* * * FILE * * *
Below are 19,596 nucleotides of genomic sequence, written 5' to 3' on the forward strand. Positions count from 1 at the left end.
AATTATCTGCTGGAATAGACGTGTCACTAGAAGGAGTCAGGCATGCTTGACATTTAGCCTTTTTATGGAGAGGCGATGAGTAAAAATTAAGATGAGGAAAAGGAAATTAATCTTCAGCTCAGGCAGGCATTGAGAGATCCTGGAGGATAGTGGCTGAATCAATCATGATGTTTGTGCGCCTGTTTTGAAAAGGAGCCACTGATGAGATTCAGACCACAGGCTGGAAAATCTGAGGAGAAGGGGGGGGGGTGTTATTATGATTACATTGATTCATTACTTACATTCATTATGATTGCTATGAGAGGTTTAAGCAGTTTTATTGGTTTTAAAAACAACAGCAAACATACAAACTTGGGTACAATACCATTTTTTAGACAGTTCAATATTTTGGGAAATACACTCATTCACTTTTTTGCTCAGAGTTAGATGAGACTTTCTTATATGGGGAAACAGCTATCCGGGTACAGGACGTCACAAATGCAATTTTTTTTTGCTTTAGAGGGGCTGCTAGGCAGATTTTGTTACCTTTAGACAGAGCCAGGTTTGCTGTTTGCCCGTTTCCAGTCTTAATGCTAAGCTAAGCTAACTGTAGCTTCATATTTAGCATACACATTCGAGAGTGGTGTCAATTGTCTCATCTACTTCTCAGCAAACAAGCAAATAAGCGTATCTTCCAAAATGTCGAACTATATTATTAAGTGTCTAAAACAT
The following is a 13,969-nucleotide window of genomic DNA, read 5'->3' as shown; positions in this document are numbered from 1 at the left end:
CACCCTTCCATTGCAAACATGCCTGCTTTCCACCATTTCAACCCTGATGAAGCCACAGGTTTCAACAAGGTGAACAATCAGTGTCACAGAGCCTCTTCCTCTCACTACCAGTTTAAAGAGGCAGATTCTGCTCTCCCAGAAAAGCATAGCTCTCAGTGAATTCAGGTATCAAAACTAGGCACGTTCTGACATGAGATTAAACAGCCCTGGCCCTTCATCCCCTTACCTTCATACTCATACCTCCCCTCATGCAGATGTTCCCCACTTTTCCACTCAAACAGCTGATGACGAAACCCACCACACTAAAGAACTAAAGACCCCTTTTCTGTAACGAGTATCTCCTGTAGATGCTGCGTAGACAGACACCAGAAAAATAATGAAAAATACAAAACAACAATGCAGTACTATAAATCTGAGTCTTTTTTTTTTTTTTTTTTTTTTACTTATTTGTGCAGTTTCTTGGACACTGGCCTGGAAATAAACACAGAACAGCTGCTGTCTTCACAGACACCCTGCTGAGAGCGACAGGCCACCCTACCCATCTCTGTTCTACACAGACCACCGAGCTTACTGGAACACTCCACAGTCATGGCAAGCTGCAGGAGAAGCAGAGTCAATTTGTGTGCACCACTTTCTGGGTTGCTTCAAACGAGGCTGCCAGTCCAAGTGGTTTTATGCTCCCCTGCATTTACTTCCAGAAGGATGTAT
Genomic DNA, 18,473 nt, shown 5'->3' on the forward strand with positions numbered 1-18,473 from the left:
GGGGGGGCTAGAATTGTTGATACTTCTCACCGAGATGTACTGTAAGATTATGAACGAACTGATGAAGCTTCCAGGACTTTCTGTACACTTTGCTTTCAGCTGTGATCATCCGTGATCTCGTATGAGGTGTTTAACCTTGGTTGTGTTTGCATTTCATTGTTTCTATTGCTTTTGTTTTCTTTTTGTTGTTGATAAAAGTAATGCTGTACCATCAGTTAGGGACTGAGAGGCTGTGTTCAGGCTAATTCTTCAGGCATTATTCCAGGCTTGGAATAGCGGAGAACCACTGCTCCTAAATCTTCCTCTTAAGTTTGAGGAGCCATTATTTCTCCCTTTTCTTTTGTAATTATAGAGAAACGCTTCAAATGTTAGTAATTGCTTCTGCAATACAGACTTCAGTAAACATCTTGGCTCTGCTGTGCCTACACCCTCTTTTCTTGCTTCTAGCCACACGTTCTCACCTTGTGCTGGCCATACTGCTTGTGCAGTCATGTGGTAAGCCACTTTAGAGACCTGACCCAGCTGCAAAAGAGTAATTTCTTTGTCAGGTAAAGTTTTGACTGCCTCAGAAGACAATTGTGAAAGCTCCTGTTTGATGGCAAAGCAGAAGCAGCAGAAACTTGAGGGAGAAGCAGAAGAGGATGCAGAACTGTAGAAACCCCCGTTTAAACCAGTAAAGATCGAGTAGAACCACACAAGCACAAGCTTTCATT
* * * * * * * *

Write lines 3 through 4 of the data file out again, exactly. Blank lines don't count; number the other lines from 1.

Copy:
The following is a 13,969-nucleotide window of genomic DNA, read 5'->3' as shown; positions in this document are numbered from 1 at the left end:
CACCCTTCCATTGCAAACATGCCTGCTTTCCACCATTTCAACCCTGATGAAGCCACAGGTTTCAACAAGGTGAACAATCAGTGTCACAGAGCCTCTTCCTCTCACTACCAGTTTAAAGAGGCAGATTCTGCTCTCCCAGAAAAGCATAGCTCTCAGTGAATTCAGGTATCAAAACTAGGCACGTTCTGACATGAGATTAAACAGCCCTGGCCCTTCATCCCCTTACCTTCATACTCATACCTCCCCTCATGCAGATGTTCCCCACTTTTCCACTCAAACAGCTGATGACGAAACCCACCACACTAAAGAACTAAAGACCCCTTTTCTGTAACGAGTATCTCCTGTAGATGCTGCGTAGACAGACACCAGAAAAATAATGAAAAATACAAAACAACAATGCAGTACTATAAATCTGAGTCTTTTTTTTTTTTTTTTTTTTTTACTTATTTGTGCAGTTTCTTGGACACTGGCCTGGAAATAAACACAGAACAGCTGCTGTCTTCACAGACACCCTGCTGAGAGCGACAGGCCACCCTACCCATCTCTGTTCTACACAGACCACCGAGCTTACTGGAACACTCCACAGTCATGGCAAGCTGCAGGAGAAGCAGAGTCAATTTGTGTGCACCACTTTCTGGGTTGCTTCAAACGAGGCTGCCAGTCCAAGTGGTTTTATGCTCCCCTGCATTTACTTCCAGAAGGATGTAT